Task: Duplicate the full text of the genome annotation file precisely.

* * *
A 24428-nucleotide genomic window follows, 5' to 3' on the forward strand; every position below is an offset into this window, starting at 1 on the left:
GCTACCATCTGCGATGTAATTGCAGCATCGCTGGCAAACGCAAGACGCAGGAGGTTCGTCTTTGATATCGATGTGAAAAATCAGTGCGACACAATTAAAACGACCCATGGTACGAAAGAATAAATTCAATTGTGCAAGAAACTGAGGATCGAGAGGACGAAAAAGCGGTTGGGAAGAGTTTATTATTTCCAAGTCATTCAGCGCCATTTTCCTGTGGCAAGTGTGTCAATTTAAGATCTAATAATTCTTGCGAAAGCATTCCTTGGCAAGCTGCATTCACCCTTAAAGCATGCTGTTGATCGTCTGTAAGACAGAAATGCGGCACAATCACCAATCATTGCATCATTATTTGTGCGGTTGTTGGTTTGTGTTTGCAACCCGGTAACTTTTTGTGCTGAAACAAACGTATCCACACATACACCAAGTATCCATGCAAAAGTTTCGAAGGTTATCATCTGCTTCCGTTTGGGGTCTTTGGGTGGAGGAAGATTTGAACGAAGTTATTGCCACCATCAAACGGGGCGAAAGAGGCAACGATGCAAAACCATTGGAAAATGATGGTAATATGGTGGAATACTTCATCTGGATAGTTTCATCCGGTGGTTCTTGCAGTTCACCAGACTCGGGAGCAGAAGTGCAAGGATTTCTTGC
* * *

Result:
A 24428-nucleotide genomic window follows, 5' to 3' on the forward strand; every position below is an offset into this window, starting at 1 on the left:
GCTACCATCTGCGATGTAATTGCAGCATCGCTGGCAAACGCAAGACGCAGGAGGTTCGTCTTTGATATCGATGTGAAAAATCAGTGCGACACAATTAAAACGACCCATGGTACGAAAGAATAAATTCAATTGTGCAAGAAACTGAGGATCGAGAGGACGAAAAAGCGGTTGGGAAGAGTTTATTATTTCCAAGTCATTCAGCGCCATTTTCCTGTGGCAAGTGTGTCAATTTAAGATCTAATAATTCTTGCGAAAGCATTCCTTGGCAAGCTGCATTCACCCTTAAAGCATGCTGTTGATCGTCTGTAAGACAGAAATGCGGCACAATCACCAATCATTGCATCATTATTTGTGCGGTTGTTGGTTTGTGTTTGCAACCCGGTAACTTTTTGTGCTGAAACAAACGTATCCACACATACACCAAGTATCCATGCAAAAGTTTCGAAGGTTATCATCTGCTTCCGTTTGGGGTCTTTGGGTGGAGGAAGATTTGAACGAAGTTATTGCCACCATCAAACGGGGCGAAAGAGGCAACGATGCAAAACCATTGGAAAATGATGGTAATATGGTGGAATACTTCATCTGGATAGTTTCATCCGGTGGTTCTTGCAGTTCACCAGACTCGGGAGCAGAAGTGCAAGGATTTCTTGC